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Suspect in Fatal Hit-and-Run Panicked: Attorney


Police have arrested the suspected driver in a hit-and-run that killed a pedestrian on Ella T. Grasso Boulevard near Orange Avenue in New Haven late last month.

Isaac Cintron, 22, of New Haven, turned himself in to New Haven Police Monday night and appeared in court on Wednesday.

Police said he confessed to driving the 1997 red Honda Civic DX involved in the hit-and-run that killed Frank Aceto, 49, of Wallingford, late last month. Officers had recovered the vehicle on July 2 in the backyard of 84 Frank Street in the city.

Cintron told police that he had been meaning to turn himself in for a while but was scared so he delayed doing so. He is facing felony charges.

His attorney Rick Silverstein said his client panicked and that if he had stopped, he wouldn't have been charged, because the victim's friend said the victim crossed the street during a green light.

But prosecutors said Cintron took extra steps to cover his actions.

A police officer said the car involved was found covered with a tarp, and an officer who was responding to another incident spotted it. Police said the car's VIN had also been scratched off.

Aceto was crossing the road with a friend when he was hit by a small red Honda, police said.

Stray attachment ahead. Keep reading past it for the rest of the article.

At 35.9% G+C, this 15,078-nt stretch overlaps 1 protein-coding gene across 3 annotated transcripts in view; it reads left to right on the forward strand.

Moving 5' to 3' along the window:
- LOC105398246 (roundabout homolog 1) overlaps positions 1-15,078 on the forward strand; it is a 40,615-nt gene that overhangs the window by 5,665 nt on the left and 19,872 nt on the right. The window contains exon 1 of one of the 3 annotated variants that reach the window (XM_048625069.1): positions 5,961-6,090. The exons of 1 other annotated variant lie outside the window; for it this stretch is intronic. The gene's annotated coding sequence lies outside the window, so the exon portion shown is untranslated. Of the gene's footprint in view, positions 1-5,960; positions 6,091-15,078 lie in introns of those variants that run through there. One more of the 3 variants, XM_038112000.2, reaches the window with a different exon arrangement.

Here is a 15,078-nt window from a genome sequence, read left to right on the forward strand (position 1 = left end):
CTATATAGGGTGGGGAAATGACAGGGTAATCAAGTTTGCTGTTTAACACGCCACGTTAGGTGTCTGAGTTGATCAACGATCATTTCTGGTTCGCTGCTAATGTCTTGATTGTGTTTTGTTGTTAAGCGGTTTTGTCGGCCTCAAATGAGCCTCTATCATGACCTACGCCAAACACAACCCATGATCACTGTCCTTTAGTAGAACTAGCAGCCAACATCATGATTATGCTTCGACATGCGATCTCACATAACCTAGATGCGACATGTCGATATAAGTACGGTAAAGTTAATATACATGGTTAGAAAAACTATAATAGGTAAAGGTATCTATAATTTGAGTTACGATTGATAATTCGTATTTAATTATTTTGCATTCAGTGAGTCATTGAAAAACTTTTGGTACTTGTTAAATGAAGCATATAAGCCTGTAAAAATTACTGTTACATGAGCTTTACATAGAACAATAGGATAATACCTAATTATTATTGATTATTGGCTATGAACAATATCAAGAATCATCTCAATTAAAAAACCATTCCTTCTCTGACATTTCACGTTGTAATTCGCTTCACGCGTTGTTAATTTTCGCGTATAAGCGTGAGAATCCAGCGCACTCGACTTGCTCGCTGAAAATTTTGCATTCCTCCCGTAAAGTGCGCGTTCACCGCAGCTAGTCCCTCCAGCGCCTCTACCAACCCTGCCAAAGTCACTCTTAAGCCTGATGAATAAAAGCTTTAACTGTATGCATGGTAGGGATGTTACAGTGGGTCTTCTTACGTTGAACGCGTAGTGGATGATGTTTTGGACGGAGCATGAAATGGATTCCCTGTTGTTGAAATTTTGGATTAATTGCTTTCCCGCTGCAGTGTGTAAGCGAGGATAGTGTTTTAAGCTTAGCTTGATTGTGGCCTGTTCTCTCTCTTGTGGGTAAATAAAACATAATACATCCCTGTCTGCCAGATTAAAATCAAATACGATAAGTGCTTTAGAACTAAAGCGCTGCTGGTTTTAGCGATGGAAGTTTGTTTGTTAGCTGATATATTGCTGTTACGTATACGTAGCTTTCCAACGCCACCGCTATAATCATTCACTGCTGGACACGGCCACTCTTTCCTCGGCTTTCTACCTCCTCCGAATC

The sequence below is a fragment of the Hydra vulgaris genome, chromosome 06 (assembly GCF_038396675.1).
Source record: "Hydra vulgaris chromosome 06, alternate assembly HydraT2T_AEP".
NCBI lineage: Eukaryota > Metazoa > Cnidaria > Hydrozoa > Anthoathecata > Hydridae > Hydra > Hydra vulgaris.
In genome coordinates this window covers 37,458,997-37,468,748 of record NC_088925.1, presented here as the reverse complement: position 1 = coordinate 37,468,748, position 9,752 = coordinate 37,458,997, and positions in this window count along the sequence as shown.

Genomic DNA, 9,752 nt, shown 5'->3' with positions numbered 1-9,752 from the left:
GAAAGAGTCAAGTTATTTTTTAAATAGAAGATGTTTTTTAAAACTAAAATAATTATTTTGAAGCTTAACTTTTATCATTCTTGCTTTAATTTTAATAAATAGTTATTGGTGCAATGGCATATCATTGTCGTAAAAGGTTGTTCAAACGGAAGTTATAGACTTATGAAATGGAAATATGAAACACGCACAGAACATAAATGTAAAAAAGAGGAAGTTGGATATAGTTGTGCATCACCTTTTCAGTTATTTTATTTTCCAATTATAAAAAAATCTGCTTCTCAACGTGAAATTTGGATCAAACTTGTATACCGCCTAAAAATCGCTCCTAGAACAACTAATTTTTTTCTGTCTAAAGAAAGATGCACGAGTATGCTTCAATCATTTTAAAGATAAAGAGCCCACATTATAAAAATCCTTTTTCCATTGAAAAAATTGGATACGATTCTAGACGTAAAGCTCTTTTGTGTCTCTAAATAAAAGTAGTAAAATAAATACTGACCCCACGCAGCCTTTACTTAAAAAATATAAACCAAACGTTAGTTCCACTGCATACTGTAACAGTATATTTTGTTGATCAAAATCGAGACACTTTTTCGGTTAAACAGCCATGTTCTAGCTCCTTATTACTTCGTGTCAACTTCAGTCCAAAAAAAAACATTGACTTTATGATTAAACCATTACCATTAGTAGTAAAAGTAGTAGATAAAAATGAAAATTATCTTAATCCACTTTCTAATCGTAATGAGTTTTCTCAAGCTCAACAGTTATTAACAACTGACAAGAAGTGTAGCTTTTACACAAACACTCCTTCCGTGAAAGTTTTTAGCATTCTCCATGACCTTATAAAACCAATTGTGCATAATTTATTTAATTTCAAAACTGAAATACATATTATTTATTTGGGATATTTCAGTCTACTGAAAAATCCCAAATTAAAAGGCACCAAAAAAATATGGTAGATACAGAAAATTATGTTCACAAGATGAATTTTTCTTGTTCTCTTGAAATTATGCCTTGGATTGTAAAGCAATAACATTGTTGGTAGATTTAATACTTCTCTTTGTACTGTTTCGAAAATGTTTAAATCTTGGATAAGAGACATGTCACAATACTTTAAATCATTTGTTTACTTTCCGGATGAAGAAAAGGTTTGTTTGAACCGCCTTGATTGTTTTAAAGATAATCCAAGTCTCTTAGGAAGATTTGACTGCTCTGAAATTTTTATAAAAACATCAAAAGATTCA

Police recovered the sideview mirror from the scene and used it to identify the car's color, make and model, police said.

"This is a sad case all around," said New Haven police Det. Jeff Goodwin. "Had the driver remained at the scene, things would have been much different. He would have been charged, but not with such serious crimes."

Aceto's friend who was walking with him that night, Thomas Manning, stopped for traffic but couldn't get to Aceto in time, according to police. 

"He was hit so hard and so fast," Manning told NBC Connecticut on Wednesday. "We saw a car off in the distance, just the headlights, and we thought, 'Oh, it's safe to cross.'"

Police haven't determined whether speed was a factor, but Manning said the car seemed to come out of nowhere.

"I heard an engine rev and before I knew it, the friend four feet in front of me disappeared, disappeared like a magic trick," Manning said. "[The driver] just went straight through, didn't stop, didn't pause, didn't tap his brake lights or anything until he got to the red light down there."

Police said that Aceto might be homeless and were not able to reach a family member as of Wednesday morning. His last known address was in Wallingford.

Cintron was charged with felony evading responsibility for reportedly leaving the scene of the crash, tampering with physical evidence, operating an uninsured car, driving with a suspended licence, misuse of marker plates and mutilating a vehicle identification number.

His family declined to comment on Wednesday.

Cintron is being held on $100,000 for the evading charge and an additional $2,500 for another motor vehicle charge.

Photo Credit: New Haven Police Department

Lifeguards Race to Help Victims of East Hartford Crash


Lifeguards were the first to arrive at the scene of a crash across the street from a public pool in East Hartford on Wednesday morning and help the people who were injured, according to police.